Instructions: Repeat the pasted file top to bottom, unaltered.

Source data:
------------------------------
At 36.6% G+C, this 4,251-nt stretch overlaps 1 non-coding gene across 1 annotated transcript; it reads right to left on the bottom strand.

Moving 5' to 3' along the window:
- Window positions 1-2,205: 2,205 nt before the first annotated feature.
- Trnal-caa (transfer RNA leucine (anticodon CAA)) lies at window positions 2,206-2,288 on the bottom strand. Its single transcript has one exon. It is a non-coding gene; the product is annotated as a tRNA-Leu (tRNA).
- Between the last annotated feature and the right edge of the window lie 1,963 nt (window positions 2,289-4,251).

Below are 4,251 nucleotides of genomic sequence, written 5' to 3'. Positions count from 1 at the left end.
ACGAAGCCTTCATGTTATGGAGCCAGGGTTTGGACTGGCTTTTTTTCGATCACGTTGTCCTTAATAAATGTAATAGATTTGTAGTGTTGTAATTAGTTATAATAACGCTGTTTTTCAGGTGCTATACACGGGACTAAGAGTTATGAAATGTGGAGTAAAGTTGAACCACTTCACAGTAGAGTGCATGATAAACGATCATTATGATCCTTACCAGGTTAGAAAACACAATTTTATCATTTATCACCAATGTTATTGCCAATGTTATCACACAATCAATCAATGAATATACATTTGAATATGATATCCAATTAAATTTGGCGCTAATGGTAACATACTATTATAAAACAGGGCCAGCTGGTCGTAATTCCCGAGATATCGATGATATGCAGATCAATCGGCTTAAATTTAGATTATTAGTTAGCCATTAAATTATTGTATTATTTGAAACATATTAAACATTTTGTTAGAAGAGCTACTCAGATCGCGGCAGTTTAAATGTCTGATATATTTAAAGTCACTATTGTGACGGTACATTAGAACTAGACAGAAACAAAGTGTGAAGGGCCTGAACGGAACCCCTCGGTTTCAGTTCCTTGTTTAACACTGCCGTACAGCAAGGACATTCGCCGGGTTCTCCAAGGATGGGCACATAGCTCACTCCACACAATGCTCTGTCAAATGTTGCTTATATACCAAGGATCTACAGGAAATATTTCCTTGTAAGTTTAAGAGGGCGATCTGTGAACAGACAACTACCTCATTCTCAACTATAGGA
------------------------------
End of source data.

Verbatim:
At 36.6% G+C, this 4,251-nt stretch overlaps 1 non-coding gene across 1 annotated transcript; it reads right to left on the bottom strand.

Moving 5' to 3' along the window:
- Window positions 1-2,205: 2,205 nt before the first annotated feature.
- Trnal-caa (transfer RNA leucine (anticodon CAA)) lies at window positions 2,206-2,288 on the bottom strand. Its single transcript has one exon. It is a non-coding gene; the product is annotated as a tRNA-Leu (tRNA).
- Between the last annotated feature and the right edge of the window lie 1,963 nt (window positions 2,289-4,251).

Below are 4,251 nucleotides of genomic sequence, written 5' to 3'. Positions count from 1 at the left end.
ACGAAGCCTTCATGTTATGGAGCCAGGGTTTGGACTGGCTTTTTTTCGATCACGTTGTCCTTAATAAATGTAATAGATTTGTAGTGTTGTAATTAGTTATAATAACGCTGTTTTTCAGGTGCTATACACGGGACTAAGAGTTATGAAATGTGGAGTAAAGTTGAACCACTTCACAGTAGAGTGCATGATAAACGATCATTATGATCCTTACCAGGTTAGAAAACACAATTTTATCATTTATCACCAATGTTATTGCCAATGTTATCACACAATCAATCAATGAATATACATTTGAATATGATATCCAATTAAATTTGGCGCTAATGGTAACATACTATTATAAAACAGGGCCAGCTGGTCGTAATTCCCGAGATATCGATGATATGCAGATCAATCGGCTTAAATTTAGATTATTAGTTAGCCATTAAATTATTGTATTATTTGAAACATATTAAACATTTTGTTAGAAGAGCTACTCAGATCGCGGCAGTTTAAATGTCTGATATATTTAAAGTCACTATTGTGACGGTACATTAGAACTAGACAGAAACAAAGTGTGAAGGGCCTGAACGGAACCCCTCGGTTTCAGTTCCTTGTTTAACACTGCCGTACAGCAAGGACATTCGCCGGGTTCTCCAAGGATGGGCACATAGCTCACTCCACACAATGCTCTGTCAAATGTTGCTTATATACCAAGGATCTACAGGAAATATTTCCTTGTAAGTTTAAGAGGGCGATCTGTGAACAGACAACTACCTCATTCTCAACTATAGGA